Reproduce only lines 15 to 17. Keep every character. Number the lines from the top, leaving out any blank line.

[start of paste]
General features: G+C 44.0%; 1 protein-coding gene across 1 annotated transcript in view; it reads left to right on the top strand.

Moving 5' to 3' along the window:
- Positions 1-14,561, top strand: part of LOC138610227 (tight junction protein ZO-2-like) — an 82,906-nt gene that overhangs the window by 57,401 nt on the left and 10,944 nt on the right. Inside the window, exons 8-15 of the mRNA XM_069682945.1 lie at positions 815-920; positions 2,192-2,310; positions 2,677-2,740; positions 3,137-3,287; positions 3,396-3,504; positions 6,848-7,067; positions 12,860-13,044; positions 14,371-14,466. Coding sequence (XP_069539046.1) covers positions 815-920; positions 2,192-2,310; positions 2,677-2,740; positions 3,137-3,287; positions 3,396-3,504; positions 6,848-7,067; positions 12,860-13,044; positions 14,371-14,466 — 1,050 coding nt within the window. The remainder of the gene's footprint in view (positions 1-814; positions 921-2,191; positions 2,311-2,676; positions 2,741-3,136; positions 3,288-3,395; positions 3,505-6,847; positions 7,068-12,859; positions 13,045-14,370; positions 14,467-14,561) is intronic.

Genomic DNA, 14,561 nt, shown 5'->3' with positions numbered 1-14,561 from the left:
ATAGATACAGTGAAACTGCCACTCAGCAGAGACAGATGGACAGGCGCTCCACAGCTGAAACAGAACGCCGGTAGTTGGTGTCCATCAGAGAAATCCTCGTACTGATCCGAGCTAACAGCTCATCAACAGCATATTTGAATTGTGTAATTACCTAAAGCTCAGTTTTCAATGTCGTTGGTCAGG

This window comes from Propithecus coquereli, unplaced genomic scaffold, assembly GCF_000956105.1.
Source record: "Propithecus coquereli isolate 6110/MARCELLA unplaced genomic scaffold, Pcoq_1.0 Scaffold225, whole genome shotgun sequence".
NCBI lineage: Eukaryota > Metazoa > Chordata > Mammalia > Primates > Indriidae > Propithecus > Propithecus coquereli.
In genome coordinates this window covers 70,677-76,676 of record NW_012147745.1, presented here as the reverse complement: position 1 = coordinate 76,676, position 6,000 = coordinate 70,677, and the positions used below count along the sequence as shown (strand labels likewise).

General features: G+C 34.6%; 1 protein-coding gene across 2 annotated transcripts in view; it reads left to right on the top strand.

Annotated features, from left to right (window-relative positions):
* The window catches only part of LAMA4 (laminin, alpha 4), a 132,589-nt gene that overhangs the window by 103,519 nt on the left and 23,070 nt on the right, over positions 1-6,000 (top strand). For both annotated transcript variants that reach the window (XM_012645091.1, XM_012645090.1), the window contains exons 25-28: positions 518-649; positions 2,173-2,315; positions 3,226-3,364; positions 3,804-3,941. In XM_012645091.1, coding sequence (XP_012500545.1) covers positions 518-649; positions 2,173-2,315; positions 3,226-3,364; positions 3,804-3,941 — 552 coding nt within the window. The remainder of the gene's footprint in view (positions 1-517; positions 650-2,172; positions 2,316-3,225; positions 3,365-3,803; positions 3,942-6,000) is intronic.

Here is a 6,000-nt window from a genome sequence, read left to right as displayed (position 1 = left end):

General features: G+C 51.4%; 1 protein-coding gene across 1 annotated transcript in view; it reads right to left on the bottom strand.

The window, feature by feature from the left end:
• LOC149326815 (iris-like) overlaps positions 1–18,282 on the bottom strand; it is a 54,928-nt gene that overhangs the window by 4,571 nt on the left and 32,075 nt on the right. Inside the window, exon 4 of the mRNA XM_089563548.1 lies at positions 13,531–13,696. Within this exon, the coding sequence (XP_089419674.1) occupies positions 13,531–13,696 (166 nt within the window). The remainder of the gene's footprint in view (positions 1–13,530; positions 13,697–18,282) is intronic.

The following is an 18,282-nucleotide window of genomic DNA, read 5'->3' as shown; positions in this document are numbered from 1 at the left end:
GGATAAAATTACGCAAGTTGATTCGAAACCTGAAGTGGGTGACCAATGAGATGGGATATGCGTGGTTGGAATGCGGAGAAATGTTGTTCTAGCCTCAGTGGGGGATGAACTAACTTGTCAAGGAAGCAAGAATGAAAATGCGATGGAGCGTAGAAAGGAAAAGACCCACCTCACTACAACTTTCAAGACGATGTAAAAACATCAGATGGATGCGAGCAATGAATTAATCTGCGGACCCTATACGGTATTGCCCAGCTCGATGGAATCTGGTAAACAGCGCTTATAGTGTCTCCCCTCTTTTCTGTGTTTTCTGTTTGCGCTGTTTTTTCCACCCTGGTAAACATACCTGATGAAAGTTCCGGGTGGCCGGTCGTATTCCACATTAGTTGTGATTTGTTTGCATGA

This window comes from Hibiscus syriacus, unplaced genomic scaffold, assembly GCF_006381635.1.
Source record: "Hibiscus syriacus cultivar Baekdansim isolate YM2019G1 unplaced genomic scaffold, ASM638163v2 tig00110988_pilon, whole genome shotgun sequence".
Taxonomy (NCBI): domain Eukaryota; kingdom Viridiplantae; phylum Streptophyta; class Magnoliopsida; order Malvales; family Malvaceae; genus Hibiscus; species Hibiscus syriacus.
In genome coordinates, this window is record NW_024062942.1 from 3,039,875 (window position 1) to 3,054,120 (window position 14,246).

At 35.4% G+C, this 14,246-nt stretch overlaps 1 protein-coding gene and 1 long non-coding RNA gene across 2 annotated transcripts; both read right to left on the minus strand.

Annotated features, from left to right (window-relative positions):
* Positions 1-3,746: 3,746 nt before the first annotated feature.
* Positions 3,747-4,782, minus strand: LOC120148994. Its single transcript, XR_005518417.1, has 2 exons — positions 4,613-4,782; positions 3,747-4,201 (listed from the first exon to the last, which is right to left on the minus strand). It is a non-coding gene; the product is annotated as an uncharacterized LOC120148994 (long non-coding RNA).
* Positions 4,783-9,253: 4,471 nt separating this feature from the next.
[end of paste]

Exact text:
The window, feature by feature from the left end:
• LOC149326815 (iris-like) overlaps positions 1–18,282 on the bottom strand; it is a 54,928-nt gene that overhangs the window by 4,571 nt on the left and 32,075 nt on the right. Inside the window, exon 4 of the mRNA XM_089563548.1 lies at positions 13,531–13,696. Within this exon, the coding sequence (XP_089419674.1) occupies positions 13,531–13,696 (166 nt within the window). The remainder of the gene's footprint in view (positions 1–13,530; positions 13,697–18,282) is intronic.

The following is an 18,282-nucleotide window of genomic DNA, read 5'->3' as shown; positions in this document are numbered from 1 at the left end: